Food Guts - Ingredient Information

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Nutritional Information

1 tsp leaves, tarragon

  • Calories 2
  • Calories from Fat 0.36
  • Amount%DV
  • Total Fat 0.04g0%
  • Saturated Fat 0.011g0%
  • Monounsaturated Fat 0.003g
  • Polyunsaturated Fat 0.022g
  • Cholestreol 0mg0%
  • Sodium 0mg0%
  • Potassium 18mg1%
  • Total Carbohydrate 0.3g0%
  • Dietary Fiber 0g0%
  • Sugars 0g
  • Protein 0.14g0%
  • Calcium 1mg0%
  • Iron 1mg6%
  • Vitamin A 0%
  • Vitamin C 0%

When In Season:

    Minnesota: July (early) - September (late)

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Tarragon on Wikipedia:

``Dragon's wort`` redirects here. For other uses, see Dragonwort. This article is about the perennial herb. For the 1999 power metal album, see Taragon. For the Canadian theatre company, see Tarragon Theatre. Tarragon Scientific classification Kingdom: Plantae (unranked): Angiosperms (unranked): Eudicots (unranked): Asterids Order: Asterales Family: Asteraceae Tribe: Anthemideae Genus: Artemisia Species: A. dracunculus Binomial name Artemisia dracunculus L.

Tarragon or dragon's-wort (Artemisia dracunculus L.) is a perennial herb in the family Asteraceae related to wormwood. Corresponding to its species name, a common term for the plant is ``dragon herb.`` It is native to a wide area of the Northern Hemisphere from easternmost Europe across central and eastern Asia to India, western North America, and south to northern Mexico. The North American populations may, however, be naturalised from early human introduction.

Tarragon grows to 120-150 cm tall, with slender branched stems. The leaves are lanceolate, 2-8 cm long and 2-10 mm broad, glossy green, with an entire margin. The flowers are produced in small capitulae 2-4 mm diameter, each capitulum containing up to 40 yellow or greenish-yellow florets. (French tarragon, however, seldom produces flowers.[1])



Dried tarragon leaves

French tarragon is the variety generally considered best for the kitchen, but cannot be grown from seed[citation needed]. It is normally purchased as a plant, and some care must be taken to ensure that true French tarragon is purchased[citation needed]. A perennial, it normally goes dormant in winter.[1] It likes a hot, sunny spot, without excessive watering.[1]

Russian tarragon (A. dracunculoides L.) can be grown from seed but is much weaker in flavour when compared to the French variety.[1] However, Russian tarragon is a far more hardy and vigorous plant, spreading at the roots and growing over a meter tall. This tarragon actually prefers poor soils and happily tolerates drought and neglect. It is not as strongly aromatic and flavoursome as its French cousin, but it produces many more leaves from early spring onwards that are mild and good in salads and cooked food. The young stems in early spring can be cooked as an asparagus substitute. Grow indoors from seed and plant out in the summer. Spreading plant can be divided easily.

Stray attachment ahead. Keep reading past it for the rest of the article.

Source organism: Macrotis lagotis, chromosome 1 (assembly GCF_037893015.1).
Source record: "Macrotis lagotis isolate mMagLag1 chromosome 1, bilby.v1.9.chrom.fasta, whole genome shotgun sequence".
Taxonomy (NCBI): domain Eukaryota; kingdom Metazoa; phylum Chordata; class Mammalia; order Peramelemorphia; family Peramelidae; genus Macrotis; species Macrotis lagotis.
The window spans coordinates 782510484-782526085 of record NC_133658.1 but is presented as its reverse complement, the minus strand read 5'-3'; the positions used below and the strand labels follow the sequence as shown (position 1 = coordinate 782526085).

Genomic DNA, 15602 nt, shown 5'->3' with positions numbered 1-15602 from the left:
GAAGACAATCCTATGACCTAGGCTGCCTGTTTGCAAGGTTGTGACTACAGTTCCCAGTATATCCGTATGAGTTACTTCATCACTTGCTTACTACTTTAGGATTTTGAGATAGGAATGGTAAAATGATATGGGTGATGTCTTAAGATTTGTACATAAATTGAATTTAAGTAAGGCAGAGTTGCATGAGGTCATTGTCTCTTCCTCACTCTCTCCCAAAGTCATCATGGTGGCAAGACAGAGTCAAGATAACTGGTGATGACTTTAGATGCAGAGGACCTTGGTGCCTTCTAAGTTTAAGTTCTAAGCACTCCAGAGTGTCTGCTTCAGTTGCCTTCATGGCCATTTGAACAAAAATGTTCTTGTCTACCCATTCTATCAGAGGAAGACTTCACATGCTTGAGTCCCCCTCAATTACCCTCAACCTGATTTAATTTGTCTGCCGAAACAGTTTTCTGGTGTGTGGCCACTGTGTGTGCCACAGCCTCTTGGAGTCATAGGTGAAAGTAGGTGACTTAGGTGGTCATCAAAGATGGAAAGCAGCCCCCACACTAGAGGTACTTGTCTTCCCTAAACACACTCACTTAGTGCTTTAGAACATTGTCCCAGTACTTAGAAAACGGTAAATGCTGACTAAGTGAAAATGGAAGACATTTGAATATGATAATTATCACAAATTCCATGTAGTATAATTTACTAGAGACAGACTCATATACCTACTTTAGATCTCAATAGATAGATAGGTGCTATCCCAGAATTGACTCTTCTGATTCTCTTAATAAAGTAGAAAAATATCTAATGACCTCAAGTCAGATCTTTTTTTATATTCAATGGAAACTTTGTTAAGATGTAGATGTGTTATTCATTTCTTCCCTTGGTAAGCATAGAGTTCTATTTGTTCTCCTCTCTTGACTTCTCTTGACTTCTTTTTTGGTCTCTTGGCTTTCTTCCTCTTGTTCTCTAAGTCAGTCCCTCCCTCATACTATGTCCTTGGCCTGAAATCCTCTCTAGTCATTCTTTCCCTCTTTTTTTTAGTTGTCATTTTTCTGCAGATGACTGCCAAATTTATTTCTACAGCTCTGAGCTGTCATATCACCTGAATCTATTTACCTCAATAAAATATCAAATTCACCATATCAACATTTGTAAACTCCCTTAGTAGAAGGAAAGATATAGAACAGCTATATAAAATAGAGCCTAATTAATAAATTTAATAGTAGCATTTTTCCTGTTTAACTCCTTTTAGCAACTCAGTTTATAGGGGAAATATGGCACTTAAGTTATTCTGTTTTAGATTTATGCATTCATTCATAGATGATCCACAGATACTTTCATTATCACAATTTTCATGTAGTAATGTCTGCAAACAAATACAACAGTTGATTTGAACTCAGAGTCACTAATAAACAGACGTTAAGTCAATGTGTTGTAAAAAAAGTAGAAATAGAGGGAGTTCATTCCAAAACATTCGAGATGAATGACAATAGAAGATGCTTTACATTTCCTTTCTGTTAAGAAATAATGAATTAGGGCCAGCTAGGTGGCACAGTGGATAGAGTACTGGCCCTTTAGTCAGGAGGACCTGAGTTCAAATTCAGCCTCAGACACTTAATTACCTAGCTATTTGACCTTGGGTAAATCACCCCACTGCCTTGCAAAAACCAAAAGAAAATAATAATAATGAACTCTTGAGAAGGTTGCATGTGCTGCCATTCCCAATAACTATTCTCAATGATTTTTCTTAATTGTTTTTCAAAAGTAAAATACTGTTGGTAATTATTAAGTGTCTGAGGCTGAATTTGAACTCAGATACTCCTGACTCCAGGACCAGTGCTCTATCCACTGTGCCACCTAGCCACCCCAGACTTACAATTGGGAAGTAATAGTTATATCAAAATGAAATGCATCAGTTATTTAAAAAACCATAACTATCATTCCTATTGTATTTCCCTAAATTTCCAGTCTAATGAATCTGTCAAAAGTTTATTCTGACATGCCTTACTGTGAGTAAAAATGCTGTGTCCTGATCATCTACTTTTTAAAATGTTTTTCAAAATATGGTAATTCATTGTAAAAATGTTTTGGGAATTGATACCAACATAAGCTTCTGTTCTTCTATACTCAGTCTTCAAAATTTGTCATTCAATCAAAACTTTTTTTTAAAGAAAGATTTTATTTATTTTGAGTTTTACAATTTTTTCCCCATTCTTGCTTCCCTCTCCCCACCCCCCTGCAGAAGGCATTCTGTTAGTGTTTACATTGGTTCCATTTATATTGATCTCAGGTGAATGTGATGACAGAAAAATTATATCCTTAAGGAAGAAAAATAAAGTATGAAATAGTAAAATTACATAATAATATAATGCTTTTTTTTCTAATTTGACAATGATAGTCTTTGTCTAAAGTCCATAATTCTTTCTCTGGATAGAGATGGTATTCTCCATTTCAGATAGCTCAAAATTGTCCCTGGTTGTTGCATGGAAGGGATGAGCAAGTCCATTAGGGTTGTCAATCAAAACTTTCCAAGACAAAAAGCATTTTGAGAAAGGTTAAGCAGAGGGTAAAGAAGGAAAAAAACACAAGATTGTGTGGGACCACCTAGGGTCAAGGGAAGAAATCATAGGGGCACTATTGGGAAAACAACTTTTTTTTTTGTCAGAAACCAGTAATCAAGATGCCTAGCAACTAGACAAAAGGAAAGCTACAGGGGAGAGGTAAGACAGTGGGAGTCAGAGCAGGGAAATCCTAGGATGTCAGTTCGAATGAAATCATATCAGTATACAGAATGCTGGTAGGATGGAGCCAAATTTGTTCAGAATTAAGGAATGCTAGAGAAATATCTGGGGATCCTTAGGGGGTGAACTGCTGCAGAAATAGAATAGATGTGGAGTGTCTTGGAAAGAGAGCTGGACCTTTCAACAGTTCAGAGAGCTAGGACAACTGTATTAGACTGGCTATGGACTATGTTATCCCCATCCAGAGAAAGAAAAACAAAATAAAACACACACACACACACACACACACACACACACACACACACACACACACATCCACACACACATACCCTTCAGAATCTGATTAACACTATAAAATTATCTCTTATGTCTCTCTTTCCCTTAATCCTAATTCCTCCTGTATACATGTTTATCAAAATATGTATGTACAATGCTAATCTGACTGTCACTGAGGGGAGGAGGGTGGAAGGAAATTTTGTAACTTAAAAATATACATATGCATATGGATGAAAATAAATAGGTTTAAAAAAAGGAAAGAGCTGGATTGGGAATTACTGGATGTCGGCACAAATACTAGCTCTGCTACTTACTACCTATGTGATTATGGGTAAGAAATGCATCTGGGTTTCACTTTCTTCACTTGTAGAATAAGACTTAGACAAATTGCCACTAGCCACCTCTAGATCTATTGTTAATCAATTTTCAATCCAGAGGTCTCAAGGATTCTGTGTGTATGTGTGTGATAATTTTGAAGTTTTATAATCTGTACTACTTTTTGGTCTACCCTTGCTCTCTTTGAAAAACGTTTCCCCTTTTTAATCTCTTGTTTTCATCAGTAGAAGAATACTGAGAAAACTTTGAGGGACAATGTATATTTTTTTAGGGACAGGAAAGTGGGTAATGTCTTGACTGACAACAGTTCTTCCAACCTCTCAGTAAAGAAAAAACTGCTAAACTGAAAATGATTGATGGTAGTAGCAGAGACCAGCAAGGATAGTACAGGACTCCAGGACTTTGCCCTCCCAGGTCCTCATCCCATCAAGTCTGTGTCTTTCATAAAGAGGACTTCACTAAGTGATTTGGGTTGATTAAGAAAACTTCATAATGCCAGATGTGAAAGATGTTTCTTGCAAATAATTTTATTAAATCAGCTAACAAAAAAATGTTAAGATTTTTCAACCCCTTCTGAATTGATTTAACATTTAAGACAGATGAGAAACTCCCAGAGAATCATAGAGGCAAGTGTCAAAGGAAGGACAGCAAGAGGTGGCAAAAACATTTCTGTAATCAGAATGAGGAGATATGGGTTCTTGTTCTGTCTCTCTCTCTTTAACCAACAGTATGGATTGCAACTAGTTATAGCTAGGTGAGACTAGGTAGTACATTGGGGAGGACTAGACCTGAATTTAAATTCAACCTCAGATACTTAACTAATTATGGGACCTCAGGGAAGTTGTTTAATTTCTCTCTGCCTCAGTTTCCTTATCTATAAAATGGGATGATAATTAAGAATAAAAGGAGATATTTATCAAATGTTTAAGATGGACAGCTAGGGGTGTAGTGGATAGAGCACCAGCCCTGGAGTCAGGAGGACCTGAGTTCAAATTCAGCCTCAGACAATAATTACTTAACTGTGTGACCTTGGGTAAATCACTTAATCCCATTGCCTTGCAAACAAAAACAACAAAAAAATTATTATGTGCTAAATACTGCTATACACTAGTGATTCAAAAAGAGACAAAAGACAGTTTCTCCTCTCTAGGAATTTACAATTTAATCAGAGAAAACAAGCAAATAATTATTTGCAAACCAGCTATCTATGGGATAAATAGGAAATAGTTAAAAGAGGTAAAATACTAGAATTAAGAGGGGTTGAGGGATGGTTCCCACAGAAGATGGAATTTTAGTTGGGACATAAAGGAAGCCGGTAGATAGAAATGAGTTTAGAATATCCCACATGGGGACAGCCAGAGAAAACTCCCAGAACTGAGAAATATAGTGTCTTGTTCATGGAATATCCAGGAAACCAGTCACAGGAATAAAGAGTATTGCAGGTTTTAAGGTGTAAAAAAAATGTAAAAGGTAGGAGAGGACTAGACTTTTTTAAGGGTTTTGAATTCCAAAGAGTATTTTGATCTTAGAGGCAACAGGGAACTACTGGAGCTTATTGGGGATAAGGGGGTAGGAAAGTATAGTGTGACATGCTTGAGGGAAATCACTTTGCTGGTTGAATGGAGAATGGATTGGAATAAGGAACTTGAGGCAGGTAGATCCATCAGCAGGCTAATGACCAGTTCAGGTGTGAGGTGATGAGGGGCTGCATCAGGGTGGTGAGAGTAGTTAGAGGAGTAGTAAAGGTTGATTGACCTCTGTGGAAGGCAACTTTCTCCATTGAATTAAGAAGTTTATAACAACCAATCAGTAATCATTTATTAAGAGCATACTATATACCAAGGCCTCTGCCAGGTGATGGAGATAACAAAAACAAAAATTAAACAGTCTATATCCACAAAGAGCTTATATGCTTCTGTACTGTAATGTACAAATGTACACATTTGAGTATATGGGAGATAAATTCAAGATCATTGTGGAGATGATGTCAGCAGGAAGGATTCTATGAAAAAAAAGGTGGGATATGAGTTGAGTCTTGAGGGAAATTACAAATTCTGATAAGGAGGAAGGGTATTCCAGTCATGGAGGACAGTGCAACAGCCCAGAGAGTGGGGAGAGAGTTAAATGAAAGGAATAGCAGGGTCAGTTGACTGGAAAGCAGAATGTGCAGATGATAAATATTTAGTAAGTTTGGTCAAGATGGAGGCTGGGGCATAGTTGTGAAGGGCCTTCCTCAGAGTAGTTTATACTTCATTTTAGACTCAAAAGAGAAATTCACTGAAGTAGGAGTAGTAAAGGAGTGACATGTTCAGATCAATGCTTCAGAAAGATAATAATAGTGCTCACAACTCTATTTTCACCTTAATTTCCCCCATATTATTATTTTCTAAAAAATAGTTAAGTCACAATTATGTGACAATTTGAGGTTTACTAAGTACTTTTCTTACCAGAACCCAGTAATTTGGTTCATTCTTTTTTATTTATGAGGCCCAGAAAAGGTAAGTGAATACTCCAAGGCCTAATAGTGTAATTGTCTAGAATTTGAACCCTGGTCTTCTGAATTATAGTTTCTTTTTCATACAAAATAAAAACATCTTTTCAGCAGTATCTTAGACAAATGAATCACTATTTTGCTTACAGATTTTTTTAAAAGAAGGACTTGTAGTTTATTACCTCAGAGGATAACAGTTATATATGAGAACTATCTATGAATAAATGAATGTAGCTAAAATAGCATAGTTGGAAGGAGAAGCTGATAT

Tarragon has an aromatic property reminiscent of anise, due to the presence of estragole, a known carcinogen and teratogen in mice. The European Union investigation revealed that the danger of estragole is minimal even at 100-1000 times the typical consumption seen in humans.[2]


Culinary use

Tarragon is one of the four fines herbes of French cooking, and particularly suitable for chicken, lasagna, fish and egg dishes. Tarragon is one of the main components of Béarnaise sauce. Fresh, lightly bruised sprigs of tarragon may be steeped in vinegar to impart their flavor.

Tarragon is used to flavor a popular carbonated soft drink in the countries of Armenia, Georgia and, by extension, Russia and Ukraine. The drink—named Tarhun (Õ©Õ¡Ö€Õ­Õ¸Ö‚Õ¶, pronounced [tarˈxuːn]; Тархун), which is the Armenian, Persian and Russian word for tarragon—is made out of sugary tarragon concentrate and colored bright green.

Cis-Pellitorin, an isobutylamide eliciting a pungent taste, has been isolated from Tarragon plant.[3]

In Slovenia, tarragon is used as a spice for sweet pastry called potica.


The plant's common name and Latin name originate from the belief in the Doctrine of Signatures which suggested that a plant's appearance reflected its possible uses. The serpentine shape of Tarragon's root made herbalists believe it could cure snake bites. From this came the Greek name drakon (dragon), the Arabic tarkhum (little dragon), and the Latin name dracunculus (little dragon).[4]


^ a b c d McGee, Rose Marie Nichols; Stuckey, Maggie (2002). The Bountiful Container. Workman Publishing.  ^ Surburg, Horst; Johannes Panten (2006). Common Fragrance and Flavor Materials: Preparation, Properties and Uses. Wiley-VCH. pp. 233. ISBN 9783527607891.  ^ Gatfield IL, Ley JP, Foerstner J, Krammer G, Machinek A. Production of cis-pellitorin and use as a flavouring. World Patent WO2004000787 A2 ^ Tarragon at Sally's Place

External links

Germplasm Resources Information Network: Artemisia dracunculus NRCS: USDA Plants Profile: Artemisia dracunculus Flora of Pakistan: Artemisia dracunculus Wikimedia Commons has media related to: Artemisia dracunculus Look up tarragon in Wiktionary, the free dictionary. v â€¢ d â€¢ e Herbs and spices   Herbs

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